is year by year more infuriating. The time
has come to change priorities. You may not
be able to do anything about changing your
priorities this year, but you've go to do
something about it next year. All the unions
on campus took five per cent pay increases
this year while the cost of living went up
nearly seven per cent. This is an outrage.
Our AFSCME employees already make less
than their counterparts at every other Uni-
versity in this state, and now they are
being asked to take what amounts to a
pay decrease! Well, they aren't going to
take it much longer. The time has come
to reallocate funds so that you'll be able to
offer employees a contract that doesn't in-
sult them. It is time to give them wage
parity with the other campus service work-
ers in the state. Their jobs may not be very
prestigious, but they, like your faculty, are
the workhorses of your industry, and they
deserve better.

HAVING A JOB which requires my attendance
H during the evening hours, I rarely have a
chance to sample TV's treats. (It is for this
reason that I have, thankfully, missed Char-
ley's Angels). But every now and then I luck
onto a program that is worth watching. One
of which is often Tom Snyder's Tomorrow
Show.
Just the other night, for example, they had
a remarkable pair on the show, by name of
Mr. and Mrs. Burt Pugach. Pugach is (was?)
a lawyer from New York who was very much
in love with a woman named Linda. So much,
in fact, that in a fit of jealousy and rage he
hired three men to throw lye in her face, blind-
ing her, as he says, so that no one else would
want her.
To make a long story short, and to avoid
having to mention dates of which I am not
sure, Burt Pugach was sent up the river; did
in fact about fifteen years of time, and of course
was disbarred. During the course of that time,
he wrote letters to Linda, which she received
and complained vocally about to the police
(though, as she told Snyder, she actually en-
joyed receiving), and also received phone calls.
Pugach was really quite ingenious about getting
hold of her unlisted number. He did some kind
of fandango with a con artist he met in the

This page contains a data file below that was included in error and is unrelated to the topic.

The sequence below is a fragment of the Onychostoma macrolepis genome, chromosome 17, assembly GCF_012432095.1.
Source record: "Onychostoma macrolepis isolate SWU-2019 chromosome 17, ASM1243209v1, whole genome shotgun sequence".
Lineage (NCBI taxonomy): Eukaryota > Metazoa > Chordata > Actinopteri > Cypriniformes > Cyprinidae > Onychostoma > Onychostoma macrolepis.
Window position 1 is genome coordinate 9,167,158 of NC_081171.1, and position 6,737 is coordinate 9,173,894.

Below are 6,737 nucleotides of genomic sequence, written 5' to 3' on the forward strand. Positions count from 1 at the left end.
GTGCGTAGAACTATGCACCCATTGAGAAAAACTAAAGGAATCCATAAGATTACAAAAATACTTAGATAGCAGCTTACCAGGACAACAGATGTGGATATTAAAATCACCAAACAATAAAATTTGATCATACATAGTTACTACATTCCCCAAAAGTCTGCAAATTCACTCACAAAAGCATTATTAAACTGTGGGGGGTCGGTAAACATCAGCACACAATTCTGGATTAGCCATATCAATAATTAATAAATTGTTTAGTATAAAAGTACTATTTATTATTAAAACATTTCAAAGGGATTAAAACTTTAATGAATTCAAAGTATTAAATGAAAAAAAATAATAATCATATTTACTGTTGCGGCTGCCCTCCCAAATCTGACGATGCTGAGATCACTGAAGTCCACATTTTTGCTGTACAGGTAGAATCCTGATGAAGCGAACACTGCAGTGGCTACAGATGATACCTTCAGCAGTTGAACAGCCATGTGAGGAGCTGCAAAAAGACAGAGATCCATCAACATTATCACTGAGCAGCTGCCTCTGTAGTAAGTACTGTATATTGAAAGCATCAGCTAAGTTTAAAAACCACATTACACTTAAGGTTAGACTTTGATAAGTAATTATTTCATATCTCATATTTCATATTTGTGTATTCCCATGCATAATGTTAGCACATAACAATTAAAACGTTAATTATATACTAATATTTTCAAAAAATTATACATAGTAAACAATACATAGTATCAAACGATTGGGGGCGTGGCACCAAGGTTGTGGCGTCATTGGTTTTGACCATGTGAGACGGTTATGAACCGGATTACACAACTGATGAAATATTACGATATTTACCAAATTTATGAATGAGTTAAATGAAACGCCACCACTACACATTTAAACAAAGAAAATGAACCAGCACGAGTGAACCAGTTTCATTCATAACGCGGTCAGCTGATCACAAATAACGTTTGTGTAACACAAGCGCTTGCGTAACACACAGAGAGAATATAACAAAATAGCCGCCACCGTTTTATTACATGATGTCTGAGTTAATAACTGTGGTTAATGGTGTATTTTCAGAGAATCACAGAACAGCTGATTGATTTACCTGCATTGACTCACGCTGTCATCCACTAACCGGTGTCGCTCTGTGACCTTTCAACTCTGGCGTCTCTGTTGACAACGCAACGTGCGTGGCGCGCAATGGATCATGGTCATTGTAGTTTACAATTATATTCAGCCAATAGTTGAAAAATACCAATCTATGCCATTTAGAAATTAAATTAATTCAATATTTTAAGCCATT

pen. It seems that there was some kind of
flaw in this guy's case, and Pugach agreed to
do legal work for him if he'd procure T.inda's
phone number. The man got trie numoer. tnougn
Pugach never said if he delivered with the legal
help. Let us hope so.
In any case, after he was paroled, under the
terms, he was not allowed to contact Linda per-
sonally in any way, shape, or form. But ap-
parently the idea that she might contact Burt

was not excluded.. So he was invited onto two
separate talk shows in New York - one on
Channel 5 and the other on Channel 11, and
proposed to her right there and then, over the
air.
Well, she got into contact with him and ac-
cepted, also virtually on the spot (this was
1974), and they were married.
And for once in my life I wished I was Tom
Snyder. Thing of all the marvellous questions
one could ask!! Of course, Snyder got off quite
a few all on his own. At one point he asked
Linda, after first obtaining general agreement
to the statement that all married couples have
their quarrels, doesn't she ever have the urge,
in anger, to throw this thing back in his face,
to say, in effect, "look what you've done to me!"
Up and .COMMng
By JEFFREY P. SELBST -
She replied that, no, once she decided to
marry him she put all that behind her, some-
thing that's obviously there (she said as she
pointed to her dark glasses) but not talked
about. I guess that's fair. She knew what she
was marrying after all.
Snyder asked Pugach how he would handle
his case, were he another lawyer to whom
Burton Pugach had come for defense. Pugach
responded, after a moment, that no, what he
himself had done would not affect the confi-
dence any would-be client should have in him,
were he to have his license to practice law
reinstated.